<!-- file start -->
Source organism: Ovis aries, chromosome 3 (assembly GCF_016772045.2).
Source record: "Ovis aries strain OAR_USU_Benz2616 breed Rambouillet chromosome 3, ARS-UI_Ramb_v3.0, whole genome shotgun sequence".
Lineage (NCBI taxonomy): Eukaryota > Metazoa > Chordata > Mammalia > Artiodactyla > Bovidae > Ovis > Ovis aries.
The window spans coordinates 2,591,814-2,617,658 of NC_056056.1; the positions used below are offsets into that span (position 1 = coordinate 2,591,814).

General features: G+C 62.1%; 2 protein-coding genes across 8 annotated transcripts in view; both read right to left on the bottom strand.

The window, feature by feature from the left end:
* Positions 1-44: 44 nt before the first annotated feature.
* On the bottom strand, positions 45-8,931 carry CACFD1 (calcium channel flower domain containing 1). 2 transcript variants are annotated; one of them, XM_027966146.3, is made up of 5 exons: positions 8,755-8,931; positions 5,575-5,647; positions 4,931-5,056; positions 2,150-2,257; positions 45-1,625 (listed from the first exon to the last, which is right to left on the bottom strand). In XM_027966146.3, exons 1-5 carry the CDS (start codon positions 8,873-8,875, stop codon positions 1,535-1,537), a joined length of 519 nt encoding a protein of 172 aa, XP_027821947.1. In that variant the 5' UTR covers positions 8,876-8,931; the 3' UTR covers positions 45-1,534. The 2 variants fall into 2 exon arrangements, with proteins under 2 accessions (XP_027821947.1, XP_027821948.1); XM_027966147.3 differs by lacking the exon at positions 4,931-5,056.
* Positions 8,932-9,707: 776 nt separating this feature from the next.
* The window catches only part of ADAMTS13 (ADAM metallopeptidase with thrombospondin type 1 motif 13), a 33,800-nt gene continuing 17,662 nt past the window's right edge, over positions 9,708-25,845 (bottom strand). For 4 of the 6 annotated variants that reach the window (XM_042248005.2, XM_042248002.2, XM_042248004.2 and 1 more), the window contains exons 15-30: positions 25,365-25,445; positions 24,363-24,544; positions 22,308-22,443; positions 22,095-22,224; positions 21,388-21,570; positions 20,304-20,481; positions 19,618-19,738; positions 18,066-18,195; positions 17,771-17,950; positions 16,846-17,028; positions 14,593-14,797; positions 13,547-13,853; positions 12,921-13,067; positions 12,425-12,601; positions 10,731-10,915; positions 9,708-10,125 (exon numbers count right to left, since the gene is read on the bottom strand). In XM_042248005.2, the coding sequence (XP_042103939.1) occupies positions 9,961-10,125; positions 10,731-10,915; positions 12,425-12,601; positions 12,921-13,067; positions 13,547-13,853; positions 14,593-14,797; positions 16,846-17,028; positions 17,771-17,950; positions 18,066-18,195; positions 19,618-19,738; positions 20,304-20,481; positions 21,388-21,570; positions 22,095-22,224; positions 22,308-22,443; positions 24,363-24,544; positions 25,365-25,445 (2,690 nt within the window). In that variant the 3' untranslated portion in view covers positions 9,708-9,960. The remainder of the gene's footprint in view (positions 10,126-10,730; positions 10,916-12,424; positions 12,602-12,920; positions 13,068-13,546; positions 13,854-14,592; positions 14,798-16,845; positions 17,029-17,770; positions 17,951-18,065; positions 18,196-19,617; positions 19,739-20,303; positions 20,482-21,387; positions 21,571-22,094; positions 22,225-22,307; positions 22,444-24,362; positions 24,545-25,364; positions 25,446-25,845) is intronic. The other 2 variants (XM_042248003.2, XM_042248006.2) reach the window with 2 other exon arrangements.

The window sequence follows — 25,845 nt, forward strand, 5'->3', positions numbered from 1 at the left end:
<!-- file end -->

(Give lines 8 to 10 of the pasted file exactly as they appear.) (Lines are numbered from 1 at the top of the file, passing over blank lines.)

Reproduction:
* On the bottom strand, positions 45-8,931 carry CACFD1 (calcium channel flower domain containing 1). 2 transcript variants are annotated; one of them, XM_027966146.3, is made up of 5 exons: positions 8,755-8,931; positions 5,575-5,647; positions 4,931-5,056; positions 2,150-2,257; positions 45-1,625 (listed from the first exon to the last, which is right to left on the bottom strand). In XM_027966146.3, exons 1-5 carry the CDS (start codon positions 8,873-8,875, stop codon positions 1,535-1,537), a joined length of 519 nt encoding a protein of 172 aa, XP_027821947.1. In that variant the 5' UTR covers positions 8,876-8,931; the 3' UTR covers positions 45-1,534. The 2 variants fall into 2 exon arrangements, with proteins under 2 accessions (XP_027821947.1, XP_027821948.1); XM_027966147.3 differs by lacking the exon at positions 4,931-5,056.
* Positions 8,932-9,707: 776 nt separating this feature from the next.
* The window catches only part of ADAMTS13 (ADAM metallopeptidase with thrombospondin type 1 motif 13), a 33,800-nt gene continuing 17,662 nt past the window's right edge, over positions 9,708-25,845 (bottom strand). For 4 of the 6 annotated variants that reach the window (XM_042248005.2, XM_042248002.2, XM_042248004.2 and 1 more), the window contains exons 15-30: positions 25,365-25,445; positions 24,363-24,544; positions 22,308-22,443; positions 22,095-22,224; positions 21,388-21,570; positions 20,304-20,481; positions 19,618-19,738; positions 18,066-18,195; positions 17,771-17,950; positions 16,846-17,028; positions 14,593-14,797; positions 13,547-13,853; positions 12,921-13,067; positions 12,425-12,601; positions 10,731-10,915; positions 9,708-10,125 (exon numbers count right to left, since the gene is read on the bottom strand). In XM_042248005.2, the coding sequence (XP_042103939.1) occupies positions 9,961-10,125; positions 10,731-10,915; positions 12,425-12,601; positions 12,921-13,067; positions 13,547-13,853; positions 14,593-14,797; positions 16,846-17,028; positions 17,771-17,950; positions 18,066-18,195; positions 19,618-19,738; positions 20,304-20,481; positions 21,388-21,570; positions 22,095-22,224; positions 22,308-22,443; positions 24,363-24,544; positions 25,365-25,445 (2,690 nt within the window). In that variant the 3' untranslated portion in view covers positions 9,708-9,960. The remainder of the gene's footprint in view (positions 10,126-10,730; positions 10,916-12,424; positions 12,602-12,920; positions 13,068-13,546; positions 13,854-14,592; positions 14,798-16,845; positions 17,029-17,770; positions 17,951-18,065; positions 18,196-19,617; positions 19,739-20,303; positions 20,482-21,387; positions 21,571-22,094; positions 22,225-22,307; positions 22,444-24,362; positions 24,545-25,364; positions 25,446-25,845) is intronic. The other 2 variants (XM_042248003.2, XM_042248006.2) reach the window with 2 other exon arrangements.